Representation or abdication? How citizens use institutions to help delegation succeed


Journal Article

Modern democracy requires delegation. One problem with delegation is that principals and agents often have conflicting interests. A second problem is that principals lack information about their agents. Many scholars conclude that these problems cause delegation to become abdication. We reject this conclusion and introduce a theory of delegation that supports a different conclusion. The theory clarifies when interest conflicts and information problems do (and do not) turn delegation into abdication. We conclude by arguing that remedies for common delegation problems can be embedded in the design of electoral, legislative, and bureaucratic institutions. The culmination of our efforts is a simple, but general, statement about when citizens and legislators can (and cannot) control their agents.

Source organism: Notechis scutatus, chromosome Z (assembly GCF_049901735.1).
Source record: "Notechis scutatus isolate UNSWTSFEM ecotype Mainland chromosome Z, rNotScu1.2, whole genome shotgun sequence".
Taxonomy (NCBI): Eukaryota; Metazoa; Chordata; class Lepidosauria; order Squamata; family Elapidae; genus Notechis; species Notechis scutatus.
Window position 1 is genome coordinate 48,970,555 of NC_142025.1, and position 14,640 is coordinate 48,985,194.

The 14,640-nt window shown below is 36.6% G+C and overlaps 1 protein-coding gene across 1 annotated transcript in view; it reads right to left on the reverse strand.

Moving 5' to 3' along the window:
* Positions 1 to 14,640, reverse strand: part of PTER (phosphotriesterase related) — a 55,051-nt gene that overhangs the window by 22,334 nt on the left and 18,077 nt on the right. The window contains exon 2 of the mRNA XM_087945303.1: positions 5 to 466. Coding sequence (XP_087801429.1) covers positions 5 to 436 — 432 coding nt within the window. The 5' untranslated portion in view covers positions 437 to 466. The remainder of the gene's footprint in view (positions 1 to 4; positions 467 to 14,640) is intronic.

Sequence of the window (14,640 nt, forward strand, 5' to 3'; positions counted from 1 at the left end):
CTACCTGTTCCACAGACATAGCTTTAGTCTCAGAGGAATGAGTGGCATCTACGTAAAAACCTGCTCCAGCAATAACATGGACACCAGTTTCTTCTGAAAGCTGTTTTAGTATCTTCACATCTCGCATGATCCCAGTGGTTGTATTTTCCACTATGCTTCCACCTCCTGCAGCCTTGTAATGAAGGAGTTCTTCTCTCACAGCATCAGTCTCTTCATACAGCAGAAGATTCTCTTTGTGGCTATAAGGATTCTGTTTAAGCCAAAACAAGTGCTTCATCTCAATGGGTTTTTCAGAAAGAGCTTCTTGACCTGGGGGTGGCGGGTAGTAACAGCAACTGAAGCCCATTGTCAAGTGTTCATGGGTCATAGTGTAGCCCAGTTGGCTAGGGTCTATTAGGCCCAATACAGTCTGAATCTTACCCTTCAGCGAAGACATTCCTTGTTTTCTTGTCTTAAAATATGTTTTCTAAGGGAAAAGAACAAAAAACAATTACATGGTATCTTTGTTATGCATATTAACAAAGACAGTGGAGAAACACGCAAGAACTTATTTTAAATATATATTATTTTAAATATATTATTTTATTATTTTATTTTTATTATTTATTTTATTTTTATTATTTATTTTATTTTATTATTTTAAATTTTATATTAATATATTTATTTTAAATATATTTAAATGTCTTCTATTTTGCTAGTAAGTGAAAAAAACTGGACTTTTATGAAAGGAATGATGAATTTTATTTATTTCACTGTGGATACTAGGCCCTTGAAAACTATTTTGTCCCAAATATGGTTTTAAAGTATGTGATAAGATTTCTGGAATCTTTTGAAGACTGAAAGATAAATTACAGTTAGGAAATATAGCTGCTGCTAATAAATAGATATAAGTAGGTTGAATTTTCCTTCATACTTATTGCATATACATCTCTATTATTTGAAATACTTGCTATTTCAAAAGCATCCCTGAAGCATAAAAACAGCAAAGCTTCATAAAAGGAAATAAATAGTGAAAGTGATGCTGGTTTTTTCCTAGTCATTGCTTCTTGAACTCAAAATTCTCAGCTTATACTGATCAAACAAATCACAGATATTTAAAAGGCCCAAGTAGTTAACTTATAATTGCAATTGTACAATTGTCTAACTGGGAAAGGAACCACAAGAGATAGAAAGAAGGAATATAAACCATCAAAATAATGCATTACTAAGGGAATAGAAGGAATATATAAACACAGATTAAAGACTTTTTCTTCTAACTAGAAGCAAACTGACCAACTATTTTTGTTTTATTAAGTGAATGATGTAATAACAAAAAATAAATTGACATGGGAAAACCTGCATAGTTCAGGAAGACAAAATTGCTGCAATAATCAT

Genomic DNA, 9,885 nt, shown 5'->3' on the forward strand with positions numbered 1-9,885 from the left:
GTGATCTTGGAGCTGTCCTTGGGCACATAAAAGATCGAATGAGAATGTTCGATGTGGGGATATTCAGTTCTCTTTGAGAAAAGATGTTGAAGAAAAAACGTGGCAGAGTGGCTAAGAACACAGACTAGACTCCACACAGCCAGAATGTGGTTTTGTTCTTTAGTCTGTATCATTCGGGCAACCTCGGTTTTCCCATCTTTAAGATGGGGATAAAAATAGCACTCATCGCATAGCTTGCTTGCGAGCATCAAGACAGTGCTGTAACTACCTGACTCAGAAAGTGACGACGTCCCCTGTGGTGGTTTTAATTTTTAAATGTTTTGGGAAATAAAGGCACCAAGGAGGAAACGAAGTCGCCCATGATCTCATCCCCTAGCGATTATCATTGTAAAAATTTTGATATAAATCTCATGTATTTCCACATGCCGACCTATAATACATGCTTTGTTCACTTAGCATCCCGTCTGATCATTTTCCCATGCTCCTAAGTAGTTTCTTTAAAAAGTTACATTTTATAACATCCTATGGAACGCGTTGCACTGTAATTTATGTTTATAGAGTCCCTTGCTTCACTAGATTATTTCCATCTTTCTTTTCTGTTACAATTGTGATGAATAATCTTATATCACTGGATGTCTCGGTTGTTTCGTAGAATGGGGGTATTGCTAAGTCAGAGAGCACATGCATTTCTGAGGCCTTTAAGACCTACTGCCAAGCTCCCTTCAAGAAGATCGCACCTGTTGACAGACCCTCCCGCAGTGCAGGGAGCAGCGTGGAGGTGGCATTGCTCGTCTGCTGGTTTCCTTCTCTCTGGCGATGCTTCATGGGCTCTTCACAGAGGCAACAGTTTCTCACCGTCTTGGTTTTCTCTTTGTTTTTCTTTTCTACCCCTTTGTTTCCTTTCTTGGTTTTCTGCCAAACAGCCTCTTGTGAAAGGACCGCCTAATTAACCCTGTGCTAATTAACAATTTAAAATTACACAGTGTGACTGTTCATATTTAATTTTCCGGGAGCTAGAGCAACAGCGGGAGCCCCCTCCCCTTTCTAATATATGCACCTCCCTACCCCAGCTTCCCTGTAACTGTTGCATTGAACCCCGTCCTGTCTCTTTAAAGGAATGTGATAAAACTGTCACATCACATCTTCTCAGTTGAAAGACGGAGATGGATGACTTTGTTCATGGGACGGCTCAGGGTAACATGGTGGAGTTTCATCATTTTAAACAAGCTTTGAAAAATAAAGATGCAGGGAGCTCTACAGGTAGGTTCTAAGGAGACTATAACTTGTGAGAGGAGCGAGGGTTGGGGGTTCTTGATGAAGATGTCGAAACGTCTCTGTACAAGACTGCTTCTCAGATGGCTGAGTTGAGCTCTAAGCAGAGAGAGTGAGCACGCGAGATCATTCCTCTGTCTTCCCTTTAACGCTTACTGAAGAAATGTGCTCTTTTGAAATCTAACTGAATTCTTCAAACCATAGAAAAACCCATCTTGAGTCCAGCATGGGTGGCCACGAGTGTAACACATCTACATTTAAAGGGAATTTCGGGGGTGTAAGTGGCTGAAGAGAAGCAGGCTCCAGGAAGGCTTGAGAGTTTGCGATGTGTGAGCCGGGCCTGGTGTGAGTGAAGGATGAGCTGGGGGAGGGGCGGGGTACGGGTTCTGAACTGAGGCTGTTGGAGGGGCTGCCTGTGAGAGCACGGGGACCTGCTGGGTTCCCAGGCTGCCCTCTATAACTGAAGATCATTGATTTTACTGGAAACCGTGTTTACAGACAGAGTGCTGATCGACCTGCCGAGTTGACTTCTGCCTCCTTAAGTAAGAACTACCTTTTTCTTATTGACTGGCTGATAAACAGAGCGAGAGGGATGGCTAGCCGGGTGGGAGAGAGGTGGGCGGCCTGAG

Full Text

Duke Authors

Cited Authors

  • Lupia, A; McCubbins, MD

Published Date

  • January 1, 2000

Published In

Volume / Issue

  • 37 / 3

Start / End Page

  • 291 - 307

International Standard Serial Number (ISSN)

  • 0304-4130

Digital Object Identifier (DOI)

  • 10.1111/1475-6765.00514

Citation Source

  • Scopus